Wednesday, August 3, 2011

Epilepsy Awareness

Talking about Epilepsy is easy for me to do.  As a parent of a child who suffered with intractable epilepsy, I wanted anyone who came into contact with our Caleb to understand his seizures.  I always talked to his classmates about seizures and autism.  And most importantly, I trained his teachers, aides, therapists, anyone who helped him through his day, about seizures. 

It is so important to share that you have Epilepsy with others.  If you are an individual with Epilepsy, creating awareness by sharing about your Epilepsy can save your life.  If you are a parent with a child who has Epilepsy, sharing their condition with teachers, administrators, coaches, is vital. 

There are so many misconceptions about Epilepsy, some people may react incorrectly.  You may need DiaStat, sublingual medication or extra medication in an emergency.  Do the people that you have daily contact with know what to do?  Many people with Epilepsy may have a seizure that stops on its' own.  Going to the hospital is most of the time not necessary.  Would those around you "overreact"?  Would they respond correctly?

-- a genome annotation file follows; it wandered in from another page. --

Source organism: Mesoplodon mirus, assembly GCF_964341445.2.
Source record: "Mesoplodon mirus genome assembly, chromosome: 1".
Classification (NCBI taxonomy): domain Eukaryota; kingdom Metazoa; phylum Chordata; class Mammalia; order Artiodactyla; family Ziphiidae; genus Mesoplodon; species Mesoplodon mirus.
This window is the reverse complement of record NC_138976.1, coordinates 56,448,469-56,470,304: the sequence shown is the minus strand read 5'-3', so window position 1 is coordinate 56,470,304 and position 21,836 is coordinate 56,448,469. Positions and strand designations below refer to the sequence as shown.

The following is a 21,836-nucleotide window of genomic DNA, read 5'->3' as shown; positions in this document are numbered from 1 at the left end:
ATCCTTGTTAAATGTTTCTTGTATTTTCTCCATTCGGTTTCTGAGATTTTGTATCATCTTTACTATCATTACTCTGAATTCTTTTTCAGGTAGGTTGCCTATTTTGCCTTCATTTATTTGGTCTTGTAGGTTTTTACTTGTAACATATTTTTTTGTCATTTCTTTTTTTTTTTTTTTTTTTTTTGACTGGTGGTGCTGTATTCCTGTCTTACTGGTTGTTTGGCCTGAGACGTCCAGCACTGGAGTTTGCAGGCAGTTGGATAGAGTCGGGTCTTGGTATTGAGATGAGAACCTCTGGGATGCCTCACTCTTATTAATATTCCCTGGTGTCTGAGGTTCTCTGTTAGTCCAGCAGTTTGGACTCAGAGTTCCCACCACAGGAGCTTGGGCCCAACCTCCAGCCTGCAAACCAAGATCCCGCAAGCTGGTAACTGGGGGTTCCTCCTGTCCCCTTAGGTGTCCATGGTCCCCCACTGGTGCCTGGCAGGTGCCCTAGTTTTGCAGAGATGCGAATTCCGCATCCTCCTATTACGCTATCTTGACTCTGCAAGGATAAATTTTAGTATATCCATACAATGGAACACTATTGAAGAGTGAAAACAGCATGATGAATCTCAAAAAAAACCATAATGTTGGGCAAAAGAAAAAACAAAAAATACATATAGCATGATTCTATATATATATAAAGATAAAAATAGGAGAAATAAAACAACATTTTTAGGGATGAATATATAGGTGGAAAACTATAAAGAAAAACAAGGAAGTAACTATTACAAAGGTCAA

Being an advocate for yourself and teaching those around you about appropriate response to your seizures is necessary.  Don't be afraid to talk about Epilepsy.  Your local Epilepsy Foundation can advocate for you and can also educate employers, teachers, therapists, classmates and first responders on proper seizure response.  These programs are free. 

Caleb never finished his Kindergarten year of school.  He became too ill, and contracted illness that exasperated his seizures.  His last day at school, he went into Status Epilepticus (prolonged seizures) and his teacher called me.  She knew that he needed DiaStat and I told her to administer it as I drove to the school.  I had trained her at the beginning of the school year, and she knew just what to do.  Her being able to do that allowed his seizure to slow.  It was a blessing to have trained staff who cared so much about our sweet Caleb. 

Knowledge corrects improper stigmas about Epilepsy.  Knowledge allows proper response.  Knowledge creates compassion.  Teach others about Epilepsy, or ask for a free presentation from your local Epilepsy Foundation for your support team. 

To truly be "aware" of Epilepsy, educating others is important.  If you don't know proper response for Seizures- see the Seizure First Aid blog entry on the right. 

If you or a loved one has Epilepsy - make those around you Aware.

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